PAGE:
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University

University of Otago
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Bachelor of Science (BSc) Majoring in Neuroscience

This course is available

On-Campus

Level of Study

Bachelor's Degree

Duration

3 years

Next start date

Expected Jul 2024

Campus

University of Otago

Summary

The Bachelor of Science (BSc) is a three-year undergraduate degree which enables each student to develop his or her own interests in a science subject (science major) and related subjects. Students have the flexibility to combine their major subject with other science subjects, as well as subjects from other disciplines across the University.

Why study Neuroscience?

The brain is a final frontier... a last great unknown.

Neuroscientists are its explorers. They try to understand how the brain functions, how it deals with injury or damage, and how it develops and changes over time.

What they find helps neurologists, psychiatrists and clinical psychologists – and provides important models for high-level information processing and robotics.

Knowing how the brain perceives stimuli and controls movement helps those working on human performance from sports science to space medicine.

Neuroscience research

Neuroscientists at the University of Otago are involved in a range of exciting research. Neuroscience students learn about this (and other) research as undergraduates, and can work in the lab with Otago’s neuroscientists as postgraduates.

For example:

Professor Cliff Abraham is interested in the neural mechanisms of memory. His lab is also investigating biomarkers and therapeutic agents for Alzheimer’s disease.

Associate Professor Mike Paulin is investigating how animals use sensory information to move quickly, accurately, and efficiently.

Professor John Reynolds is interested in how we learn and remember skills, with a focus on Parkinson’s disease and stroke.

Professor Colin Brown investigates how the brain controls reproduction and cardiovascular function.

Associate Professor Christine Jasoni is researching how a mother’s health during pregnancy affects the formation of the foetal brain to elevate risk of mental illness.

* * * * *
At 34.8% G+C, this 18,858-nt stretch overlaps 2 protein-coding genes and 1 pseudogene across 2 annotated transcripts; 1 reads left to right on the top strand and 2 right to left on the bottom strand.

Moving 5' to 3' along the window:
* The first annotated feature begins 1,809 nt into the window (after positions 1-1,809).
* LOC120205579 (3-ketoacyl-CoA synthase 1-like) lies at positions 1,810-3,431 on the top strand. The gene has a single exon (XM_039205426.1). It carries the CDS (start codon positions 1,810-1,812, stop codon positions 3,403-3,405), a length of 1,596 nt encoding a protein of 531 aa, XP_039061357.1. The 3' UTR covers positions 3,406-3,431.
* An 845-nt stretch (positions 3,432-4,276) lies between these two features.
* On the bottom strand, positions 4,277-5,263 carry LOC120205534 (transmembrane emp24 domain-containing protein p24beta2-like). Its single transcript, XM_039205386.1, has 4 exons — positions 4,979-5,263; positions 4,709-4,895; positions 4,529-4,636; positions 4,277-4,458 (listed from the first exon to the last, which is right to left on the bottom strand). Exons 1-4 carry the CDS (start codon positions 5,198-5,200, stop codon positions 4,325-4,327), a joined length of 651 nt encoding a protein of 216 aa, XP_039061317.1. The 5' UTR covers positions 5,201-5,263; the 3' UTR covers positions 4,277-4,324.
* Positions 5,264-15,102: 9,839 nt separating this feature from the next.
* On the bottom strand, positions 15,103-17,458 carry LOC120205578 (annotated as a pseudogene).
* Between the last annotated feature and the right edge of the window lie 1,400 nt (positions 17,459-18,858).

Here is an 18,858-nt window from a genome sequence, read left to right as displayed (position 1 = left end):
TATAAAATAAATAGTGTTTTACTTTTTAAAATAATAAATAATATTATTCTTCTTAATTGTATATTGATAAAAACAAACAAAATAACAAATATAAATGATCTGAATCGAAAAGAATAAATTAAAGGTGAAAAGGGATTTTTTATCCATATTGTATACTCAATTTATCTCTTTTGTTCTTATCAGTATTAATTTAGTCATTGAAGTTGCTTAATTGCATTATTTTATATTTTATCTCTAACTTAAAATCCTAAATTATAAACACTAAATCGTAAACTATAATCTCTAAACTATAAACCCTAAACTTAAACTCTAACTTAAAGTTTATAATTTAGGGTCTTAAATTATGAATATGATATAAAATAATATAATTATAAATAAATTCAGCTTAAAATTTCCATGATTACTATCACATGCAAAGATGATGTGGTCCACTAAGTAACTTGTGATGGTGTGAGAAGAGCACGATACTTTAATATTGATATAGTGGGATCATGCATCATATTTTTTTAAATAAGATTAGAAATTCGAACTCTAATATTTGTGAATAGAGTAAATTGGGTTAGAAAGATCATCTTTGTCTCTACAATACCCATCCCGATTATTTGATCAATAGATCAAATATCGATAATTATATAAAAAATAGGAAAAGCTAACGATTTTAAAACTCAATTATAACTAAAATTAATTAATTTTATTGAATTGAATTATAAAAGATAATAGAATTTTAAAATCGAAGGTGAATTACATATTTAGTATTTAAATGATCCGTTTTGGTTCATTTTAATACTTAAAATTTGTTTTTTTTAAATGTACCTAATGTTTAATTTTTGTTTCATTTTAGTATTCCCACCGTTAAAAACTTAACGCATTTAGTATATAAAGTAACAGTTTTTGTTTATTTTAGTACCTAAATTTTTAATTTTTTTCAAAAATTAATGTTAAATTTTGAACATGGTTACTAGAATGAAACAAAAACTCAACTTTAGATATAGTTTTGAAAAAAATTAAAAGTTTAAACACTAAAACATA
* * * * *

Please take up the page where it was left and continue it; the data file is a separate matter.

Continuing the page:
Associate Professor Beulah Leitch is interested in the changes that occur at synapses (the contacts between brain cells that allow them to communicate with each other) during ageing and various brain disorders including epilepsy and Alzheimer’s disease.

Dr Paul Szyszka investigates olfactory search behavior in insects – what are their perceptual limits in olfaction, and what patterns of neural activities are behaviourally relevant?

Bachelor of Science with Honours (BSc(Hons)) is also available.

A specific aim of the Bachelor of Science with Honours (BSc(Hons)) degree is to develop advanced theoretical and research skills and in so doing to provide a platform for an advanced professional or academic career.

Note: July commencement may be possible, although the duration of the qualification may be longer, or paper selection may be limited.

Entry criteria

We recognise many other qualifications as equivalent to the New Zealand qualification for entrance.

We also accept the following international qualifications:

  • International Baccalaureate: IB Diploma with a minimum of 24 points.
  • Cambridge International Examinations (CIE) GCE Advanced Levels: minimum Numerical Score of 8
  • A minimum of CCC across the NCUK IFY
  • Satisfactory completion of one year's study at a recognised tertiary institution.

English language requirements

  • IELTS (Academic module) (including IELTS Online) - Overall score of 6.0, no individual band below 5.5.
  • TOEFL iBT - Overall score of 80 and a writing score of 20.
  • C1 Advanced (previously Cambridge English: Advanced (CAE)) or C2 Proficiency (previously Cambridge English Proficiency (CPE)) - Overall score of 169 (with no individual band below 162)
  • Pearson Test of English (PTE) Academic - Overall score of 50 with no communicative skills score below 42.
  • LanguageCert - International ESOL: C1 Expert (LRWS) with a pass overall and no less than a pass in each skill
  • NZCEL - NZCEL 4 Academic endorsement
  • English New Zealand's Accredited Pathway Assessment - Assessment Level 2 (with no skill lower than Level 1)
  • APIEL Advanced Placement International English Language Examination - Grade 3 or higher

July commencement may be possible, although the duration of the qualification may be longer, or paper selection may be limited.

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